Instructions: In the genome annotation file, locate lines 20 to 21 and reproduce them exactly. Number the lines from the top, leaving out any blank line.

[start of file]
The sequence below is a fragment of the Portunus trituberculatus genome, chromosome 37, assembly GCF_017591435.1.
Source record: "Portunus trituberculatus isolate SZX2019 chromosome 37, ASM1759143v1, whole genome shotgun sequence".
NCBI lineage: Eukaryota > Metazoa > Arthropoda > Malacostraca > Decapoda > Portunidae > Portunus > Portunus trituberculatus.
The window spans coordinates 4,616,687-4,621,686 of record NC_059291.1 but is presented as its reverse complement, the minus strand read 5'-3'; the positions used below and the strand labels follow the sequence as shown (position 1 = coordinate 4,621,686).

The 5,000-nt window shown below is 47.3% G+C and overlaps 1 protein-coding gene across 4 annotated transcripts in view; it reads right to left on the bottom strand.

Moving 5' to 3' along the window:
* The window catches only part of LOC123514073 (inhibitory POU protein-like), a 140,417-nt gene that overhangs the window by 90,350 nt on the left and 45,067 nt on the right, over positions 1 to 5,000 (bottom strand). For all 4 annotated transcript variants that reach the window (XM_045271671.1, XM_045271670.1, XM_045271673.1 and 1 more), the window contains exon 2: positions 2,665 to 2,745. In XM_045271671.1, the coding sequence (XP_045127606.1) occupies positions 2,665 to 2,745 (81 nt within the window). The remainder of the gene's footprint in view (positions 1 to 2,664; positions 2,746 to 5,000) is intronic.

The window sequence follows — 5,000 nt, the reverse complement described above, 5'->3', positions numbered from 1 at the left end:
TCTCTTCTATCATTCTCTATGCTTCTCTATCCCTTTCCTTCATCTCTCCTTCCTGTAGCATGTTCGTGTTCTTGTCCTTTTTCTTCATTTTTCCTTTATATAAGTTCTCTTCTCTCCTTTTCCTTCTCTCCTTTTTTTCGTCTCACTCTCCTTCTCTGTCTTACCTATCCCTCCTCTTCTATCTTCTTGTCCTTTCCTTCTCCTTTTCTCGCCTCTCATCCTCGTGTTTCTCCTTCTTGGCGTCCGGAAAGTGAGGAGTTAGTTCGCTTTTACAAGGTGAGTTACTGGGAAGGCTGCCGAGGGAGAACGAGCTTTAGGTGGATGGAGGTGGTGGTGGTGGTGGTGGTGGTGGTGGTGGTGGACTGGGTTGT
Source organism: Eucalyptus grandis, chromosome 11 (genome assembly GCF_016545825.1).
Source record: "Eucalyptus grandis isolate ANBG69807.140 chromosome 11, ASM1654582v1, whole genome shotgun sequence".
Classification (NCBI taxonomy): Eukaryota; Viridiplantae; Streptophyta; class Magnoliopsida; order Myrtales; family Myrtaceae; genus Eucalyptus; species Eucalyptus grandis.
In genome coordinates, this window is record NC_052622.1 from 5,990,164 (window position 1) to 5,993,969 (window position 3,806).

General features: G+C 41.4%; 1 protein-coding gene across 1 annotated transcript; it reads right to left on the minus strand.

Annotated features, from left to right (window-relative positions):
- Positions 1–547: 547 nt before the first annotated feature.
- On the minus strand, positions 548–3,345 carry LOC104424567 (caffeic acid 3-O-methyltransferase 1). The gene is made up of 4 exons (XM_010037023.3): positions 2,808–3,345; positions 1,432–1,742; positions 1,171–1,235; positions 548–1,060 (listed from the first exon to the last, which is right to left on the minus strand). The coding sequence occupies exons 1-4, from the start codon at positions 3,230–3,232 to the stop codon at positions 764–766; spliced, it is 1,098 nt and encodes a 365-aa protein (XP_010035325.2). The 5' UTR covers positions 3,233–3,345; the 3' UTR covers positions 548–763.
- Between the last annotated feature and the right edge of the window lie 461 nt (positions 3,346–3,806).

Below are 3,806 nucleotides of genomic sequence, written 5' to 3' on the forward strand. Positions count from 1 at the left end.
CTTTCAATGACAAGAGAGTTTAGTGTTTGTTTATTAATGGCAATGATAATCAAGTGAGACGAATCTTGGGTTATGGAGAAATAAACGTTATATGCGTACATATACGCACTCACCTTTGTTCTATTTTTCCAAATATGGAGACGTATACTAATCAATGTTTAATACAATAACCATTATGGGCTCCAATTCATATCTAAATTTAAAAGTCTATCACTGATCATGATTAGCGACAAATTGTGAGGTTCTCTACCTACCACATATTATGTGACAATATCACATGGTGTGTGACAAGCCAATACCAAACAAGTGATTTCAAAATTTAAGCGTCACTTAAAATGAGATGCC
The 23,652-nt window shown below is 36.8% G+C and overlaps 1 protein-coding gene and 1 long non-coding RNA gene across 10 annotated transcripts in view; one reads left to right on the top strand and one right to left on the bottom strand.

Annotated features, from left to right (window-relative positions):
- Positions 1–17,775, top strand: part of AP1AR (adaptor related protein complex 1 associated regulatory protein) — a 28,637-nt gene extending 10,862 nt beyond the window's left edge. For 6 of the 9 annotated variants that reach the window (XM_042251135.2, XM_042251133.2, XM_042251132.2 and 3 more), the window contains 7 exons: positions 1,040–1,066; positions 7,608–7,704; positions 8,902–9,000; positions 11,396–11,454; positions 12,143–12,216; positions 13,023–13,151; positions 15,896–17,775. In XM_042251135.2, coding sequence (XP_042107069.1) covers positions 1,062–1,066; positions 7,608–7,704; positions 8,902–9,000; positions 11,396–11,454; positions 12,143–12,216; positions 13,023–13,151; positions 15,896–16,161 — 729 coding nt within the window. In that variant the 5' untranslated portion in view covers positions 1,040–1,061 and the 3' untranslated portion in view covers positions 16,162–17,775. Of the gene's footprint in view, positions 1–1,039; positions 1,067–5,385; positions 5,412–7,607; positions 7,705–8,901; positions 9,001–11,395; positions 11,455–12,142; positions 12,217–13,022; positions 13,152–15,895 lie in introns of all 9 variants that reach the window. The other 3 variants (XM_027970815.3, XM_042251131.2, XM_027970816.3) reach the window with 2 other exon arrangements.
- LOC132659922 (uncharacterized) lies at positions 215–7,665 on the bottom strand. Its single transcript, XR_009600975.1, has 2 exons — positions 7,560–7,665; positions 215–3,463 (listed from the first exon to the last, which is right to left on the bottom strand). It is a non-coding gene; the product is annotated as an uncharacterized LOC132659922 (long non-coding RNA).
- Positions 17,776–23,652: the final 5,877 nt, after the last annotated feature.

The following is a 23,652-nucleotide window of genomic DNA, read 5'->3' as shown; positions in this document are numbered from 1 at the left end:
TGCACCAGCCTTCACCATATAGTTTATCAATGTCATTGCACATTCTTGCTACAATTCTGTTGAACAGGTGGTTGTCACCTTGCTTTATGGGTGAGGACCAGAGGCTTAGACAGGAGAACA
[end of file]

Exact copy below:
CTTTCAATGACAAGAGAGTTTAGTGTTTGTTTATTAATGGCAATGATAATCAAGTGAGACGAATCTTGGGTTATGGAGAAATAAACGTTATATGCGTACATATACGCACTCACCTTTGTTCTATTTTTCCAAATATGGAGACGTATACTAATCAATGTTTAATACAATAACCATTATGGGCTCCAATTCATATCTAAATTTAAAAGTCTATCACTGATCATGATTAGCGACAAATTGTGAGGTTCTCTACCTACCACATATTATGTGACAATATCACATGGTGTGTGACAAGCCAATACCAAACAAGTGATTTCAAAATTTAAGCGTCACTTAAAATGAGATGCC
The 23,652-nt window shown below is 36.8% G+C and overlaps 1 protein-coding gene and 1 long non-coding RNA gene across 10 annotated transcripts in view; one reads left to right on the top strand and one right to left on the bottom strand.